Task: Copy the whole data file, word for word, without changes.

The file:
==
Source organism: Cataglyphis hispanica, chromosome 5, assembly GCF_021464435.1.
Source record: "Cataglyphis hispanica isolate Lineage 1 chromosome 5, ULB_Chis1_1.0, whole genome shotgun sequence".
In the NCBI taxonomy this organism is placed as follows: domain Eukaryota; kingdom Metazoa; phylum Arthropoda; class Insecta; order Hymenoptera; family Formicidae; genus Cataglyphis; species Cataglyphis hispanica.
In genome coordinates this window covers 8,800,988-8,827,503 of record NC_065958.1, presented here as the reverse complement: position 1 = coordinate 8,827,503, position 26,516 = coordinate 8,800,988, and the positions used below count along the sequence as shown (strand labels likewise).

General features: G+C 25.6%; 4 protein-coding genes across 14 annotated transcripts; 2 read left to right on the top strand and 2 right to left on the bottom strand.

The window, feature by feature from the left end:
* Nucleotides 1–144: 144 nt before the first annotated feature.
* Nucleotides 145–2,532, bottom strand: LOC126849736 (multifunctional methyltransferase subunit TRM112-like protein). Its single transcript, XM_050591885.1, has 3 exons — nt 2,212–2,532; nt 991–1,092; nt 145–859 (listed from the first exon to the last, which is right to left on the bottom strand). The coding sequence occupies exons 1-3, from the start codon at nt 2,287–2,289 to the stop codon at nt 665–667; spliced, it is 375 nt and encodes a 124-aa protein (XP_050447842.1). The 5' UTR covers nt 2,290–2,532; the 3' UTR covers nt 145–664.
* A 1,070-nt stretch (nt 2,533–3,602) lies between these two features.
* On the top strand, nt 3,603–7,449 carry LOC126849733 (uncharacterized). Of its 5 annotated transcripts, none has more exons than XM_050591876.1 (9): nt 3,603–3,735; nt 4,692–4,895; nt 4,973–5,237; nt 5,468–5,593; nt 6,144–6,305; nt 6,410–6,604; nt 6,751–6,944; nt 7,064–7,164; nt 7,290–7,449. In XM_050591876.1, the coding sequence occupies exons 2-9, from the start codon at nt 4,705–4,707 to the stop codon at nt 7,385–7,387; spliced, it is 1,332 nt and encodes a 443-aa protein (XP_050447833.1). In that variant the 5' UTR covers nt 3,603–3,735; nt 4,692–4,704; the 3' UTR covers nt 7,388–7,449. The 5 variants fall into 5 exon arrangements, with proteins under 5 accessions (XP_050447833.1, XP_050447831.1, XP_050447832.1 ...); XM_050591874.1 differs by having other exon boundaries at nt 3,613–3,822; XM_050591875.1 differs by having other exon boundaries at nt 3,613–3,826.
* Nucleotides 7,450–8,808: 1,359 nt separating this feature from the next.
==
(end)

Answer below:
Source organism: Cataglyphis hispanica, chromosome 5, assembly GCF_021464435.1.
Source record: "Cataglyphis hispanica isolate Lineage 1 chromosome 5, ULB_Chis1_1.0, whole genome shotgun sequence".
In the NCBI taxonomy this organism is placed as follows: domain Eukaryota; kingdom Metazoa; phylum Arthropoda; class Insecta; order Hymenoptera; family Formicidae; genus Cataglyphis; species Cataglyphis hispanica.
In genome coordinates this window covers 8,800,988-8,827,503 of record NC_065958.1, presented here as the reverse complement: position 1 = coordinate 8,827,503, position 26,516 = coordinate 8,800,988, and the positions used below count along the sequence as shown (strand labels likewise).

General features: G+C 25.6%; 4 protein-coding genes across 14 annotated transcripts; 2 read left to right on the top strand and 2 right to left on the bottom strand.

The window, feature by feature from the left end:
* Nucleotides 1–144: 144 nt before the first annotated feature.
* Nucleotides 145–2,532, bottom strand: LOC126849736 (multifunctional methyltransferase subunit TRM112-like protein). Its single transcript, XM_050591885.1, has 3 exons — nt 2,212–2,532; nt 991–1,092; nt 145–859 (listed from the first exon to the last, which is right to left on the bottom strand). The coding sequence occupies exons 1-3, from the start codon at nt 2,287–2,289 to the stop codon at nt 665–667; spliced, it is 375 nt and encodes a 124-aa protein (XP_050447842.1). The 5' UTR covers nt 2,290–2,532; the 3' UTR covers nt 145–664.
* A 1,070-nt stretch (nt 2,533–3,602) lies between these two features.
* On the top strand, nt 3,603–7,449 carry LOC126849733 (uncharacterized). Of its 5 annotated transcripts, none has more exons than XM_050591876.1 (9): nt 3,603–3,735; nt 4,692–4,895; nt 4,973–5,237; nt 5,468–5,593; nt 6,144–6,305; nt 6,410–6,604; nt 6,751–6,944; nt 7,064–7,164; nt 7,290–7,449. In XM_050591876.1, the coding sequence occupies exons 2-9, from the start codon at nt 4,705–4,707 to the stop codon at nt 7,385–7,387; spliced, it is 1,332 nt and encodes a 443-aa protein (XP_050447833.1). In that variant the 5' UTR covers nt 3,603–3,735; nt 4,692–4,704; the 3' UTR covers nt 7,388–7,449. The 5 variants fall into 5 exon arrangements, with proteins under 5 accessions (XP_050447833.1, XP_050447831.1, XP_050447832.1 ...); XM_050591874.1 differs by having other exon boundaries at nt 3,613–3,822; XM_050591875.1 differs by having other exon boundaries at nt 3,613–3,826.
* Nucleotides 7,450–8,808: 1,359 nt separating this feature from the next.